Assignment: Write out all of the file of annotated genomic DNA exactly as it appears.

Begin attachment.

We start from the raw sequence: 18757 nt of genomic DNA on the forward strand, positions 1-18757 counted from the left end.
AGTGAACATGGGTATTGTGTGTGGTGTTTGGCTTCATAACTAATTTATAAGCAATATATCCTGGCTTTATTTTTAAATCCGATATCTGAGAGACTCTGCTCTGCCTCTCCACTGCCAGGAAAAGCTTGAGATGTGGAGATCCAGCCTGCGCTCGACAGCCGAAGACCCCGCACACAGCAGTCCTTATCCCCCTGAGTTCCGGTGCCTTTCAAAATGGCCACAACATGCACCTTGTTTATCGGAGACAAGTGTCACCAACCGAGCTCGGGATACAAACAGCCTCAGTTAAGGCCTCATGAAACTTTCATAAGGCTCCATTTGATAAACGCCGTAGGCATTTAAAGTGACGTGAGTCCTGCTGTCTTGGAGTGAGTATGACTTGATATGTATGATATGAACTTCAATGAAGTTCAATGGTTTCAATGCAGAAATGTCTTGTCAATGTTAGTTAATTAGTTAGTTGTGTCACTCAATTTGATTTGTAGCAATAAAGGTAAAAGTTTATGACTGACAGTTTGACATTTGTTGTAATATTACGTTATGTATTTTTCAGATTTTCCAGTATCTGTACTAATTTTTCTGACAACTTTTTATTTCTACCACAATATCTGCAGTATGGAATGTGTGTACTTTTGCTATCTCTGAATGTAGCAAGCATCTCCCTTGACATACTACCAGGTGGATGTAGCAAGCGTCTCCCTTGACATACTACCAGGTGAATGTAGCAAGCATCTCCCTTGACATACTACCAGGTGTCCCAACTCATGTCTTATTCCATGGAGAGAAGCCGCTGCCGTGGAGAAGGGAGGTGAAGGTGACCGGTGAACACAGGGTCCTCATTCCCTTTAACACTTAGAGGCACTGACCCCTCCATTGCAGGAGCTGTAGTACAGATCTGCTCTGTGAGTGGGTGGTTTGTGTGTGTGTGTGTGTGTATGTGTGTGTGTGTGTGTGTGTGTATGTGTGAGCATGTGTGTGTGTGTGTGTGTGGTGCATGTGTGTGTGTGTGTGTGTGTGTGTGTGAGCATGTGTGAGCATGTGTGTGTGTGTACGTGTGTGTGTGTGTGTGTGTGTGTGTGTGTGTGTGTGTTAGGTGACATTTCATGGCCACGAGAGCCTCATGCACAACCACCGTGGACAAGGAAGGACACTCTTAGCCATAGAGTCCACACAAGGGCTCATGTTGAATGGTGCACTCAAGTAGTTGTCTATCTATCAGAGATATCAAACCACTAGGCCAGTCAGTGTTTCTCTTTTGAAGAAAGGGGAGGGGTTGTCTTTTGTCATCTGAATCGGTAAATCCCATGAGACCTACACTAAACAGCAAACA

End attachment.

We start from the raw sequence: 18757 nt of genomic DNA on the forward strand, positions 1-18757 counted from the left end.
AGTGAACATGGGTATTGTGTGTGGTGTTTGGCTTCATAACTAATTTATAAGCAATATATCCTGGCTTTATTTTTAAATCCGATATCTGAGAGACTCTGCTCTGCCTCTCCACTGCCAGGAAAAGCTTGAGATGTGGAGATCCAGCCTGCGCTCGACAGCCGAAGACCCCGCACACAGCAGTCCTTATCCCCCTGAGTTCCGGTGCCTTTCAAAATGGCCACAACATGCACCTTGTTTATCGGAGACAAGTGTCACCAACCGAGCTCGGGATACAAACAGCCTCAGTTAAGGCCTCATGAAACTTTCATAAGGCTCCATTTGATAAACGCCGTAGGCATTTAAAGTGACGTGAGTCCTGCTGTCTTGGAGTGAGTATGACTTGATATGTATGATATGAACTTCAATGAAGTTCAATGGTTTCAATGCAGAAATGTCTTGTCAATGTTAGTTAATTAGTTAGTTGTGTCACTCAATTTGATTTGTAGCAATAAAGGTAAAAGTTTATGACTGACAGTTTGACATTTGTTGTAATATTACGTTATGTATTTTTCAGATTTTCCAGTATCTGTACTAATTTTTCTGACAACTTTTTATTTCTACCACAATATCTGCAGTATGGAATGTGTGTACTTTTGCTATCTCTGAATGTAGCAAGCATCTCCCTTGACATACTACCAGGTGGATGTAGCAAGCGTCTCCCTTGACATACTACCAGGTGAATGTAGCAAGCATCTCCCTTGACATACTACCAGGTGTCCCAACTCATGTCTTATTCCATGGAGAGAAGCCGCTGCCGTGGAGAAGGGAGGTGAAGGTGACCGGTGAACACAGGGTCCTCATTCCCTTTAACACTTAGAGGCACTGACCCCTCCATTGCAGGAGCTGTAGTACAGATCTGCTCTGTGAGTGGGTGGTTTGTGTGTGTGTGTGTGTGTATGTGTGTGTGTGTGTGTGTGTGTATGTGTGAGCATGTGTGTGTGTGTGTGTGTGGTGCATGTGTGTGTGTGTGTGTGTGTGTGTGTGAGCATGTGTGAGCATGTGTGTGTGTGTACGTGTGTGTGTGTGTGTGTGTGTGTGTGTGTGTGTGTGTTAGGTGACATTTCATGGCCACGAGAGCCTCATGCACAACCACCGTGGACAAGGAAGGACACTCTTAGCCATAGAGTCCACACAAGGGCTCATGTTGAATGGTGCACTCAAGTAGTTGTCTATCTATCAGAGATATCAAACCACTAGGCCAGTCAGTGTTTCTCTTTTGAAGAAAGGGGAGGGGTTGTCTTTTGTCATCTGAATCGGTAAATCCCATGAGACCTACACTAAACAGCAAACA